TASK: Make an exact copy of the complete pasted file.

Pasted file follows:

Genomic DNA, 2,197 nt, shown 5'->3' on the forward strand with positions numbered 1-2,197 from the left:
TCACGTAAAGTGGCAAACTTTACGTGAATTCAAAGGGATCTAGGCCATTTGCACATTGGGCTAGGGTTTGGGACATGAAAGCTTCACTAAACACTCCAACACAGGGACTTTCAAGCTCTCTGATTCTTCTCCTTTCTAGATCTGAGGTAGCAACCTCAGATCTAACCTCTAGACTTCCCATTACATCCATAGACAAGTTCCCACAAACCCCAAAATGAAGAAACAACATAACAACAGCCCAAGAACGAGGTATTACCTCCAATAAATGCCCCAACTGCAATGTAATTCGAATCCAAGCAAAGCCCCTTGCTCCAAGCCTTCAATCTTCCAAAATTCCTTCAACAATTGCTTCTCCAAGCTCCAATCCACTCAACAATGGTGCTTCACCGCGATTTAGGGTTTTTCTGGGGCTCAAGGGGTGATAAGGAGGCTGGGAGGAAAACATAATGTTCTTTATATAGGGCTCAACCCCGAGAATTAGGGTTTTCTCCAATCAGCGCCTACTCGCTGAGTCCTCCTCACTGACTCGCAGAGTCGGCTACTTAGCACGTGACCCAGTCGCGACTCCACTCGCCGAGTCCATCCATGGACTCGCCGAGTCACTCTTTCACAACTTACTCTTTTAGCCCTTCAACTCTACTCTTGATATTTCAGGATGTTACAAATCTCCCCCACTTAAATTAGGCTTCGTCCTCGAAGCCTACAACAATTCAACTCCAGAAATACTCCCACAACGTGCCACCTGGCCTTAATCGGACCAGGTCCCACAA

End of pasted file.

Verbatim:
Genomic DNA, 2,197 nt, shown 5'->3' on the forward strand with positions numbered 1-2,197 from the left:
TCACGTAAAGTGGCAAACTTTACGTGAATTCAAAGGGATCTAGGCCATTTGCACATTGGGCTAGGGTTTGGGACATGAAAGCTTCACTAAACACTCCAACACAGGGACTTTCAAGCTCTCTGATTCTTCTCCTTTCTAGATCTGAGGTAGCAACCTCAGATCTAACCTCTAGACTTCCCATTACATCCATAGACAAGTTCCCACAAACCCCAAAATGAAGAAACAACATAACAACAGCCCAAGAACGAGGTATTACCTCCAATAAATGCCCCAACTGCAATGTAATTCGAATCCAAGCAAAGCCCCTTGCTCCAAGCCTTCAATCTTCCAAAATTCCTTCAACAATTGCTTCTCCAAGCTCCAATCCACTCAACAATGGTGCTTCACCGCGATTTAGGGTTTTTCTGGGGCTCAAGGGGTGATAAGGAGGCTGGGAGGAAAACATAATGTTCTTTATATAGGGCTCAACCCCGAGAATTAGGGTTTTCTCCAATCAGCGCCTACTCGCTGAGTCCTCCTCACTGACTCGCAGAGTCGGCTACTTAGCACGTGACCCAGTCGCGACTCCACTCGCCGAGTCCATCCATGGACTCGCCGAGTCACTCTTTCACAACTTACTCTTTTAGCCCTTCAACTCTACTCTTGATATTTCAGGATGTTACAAATCTCCCCCACTTAAATTAGGCTTCGTCCTCGAAGCCTACAACAATTCAACTCCAGAAATACTCCCACAACGTGCCACCTGGCCTTAATCGGACCAGGTCCCACAA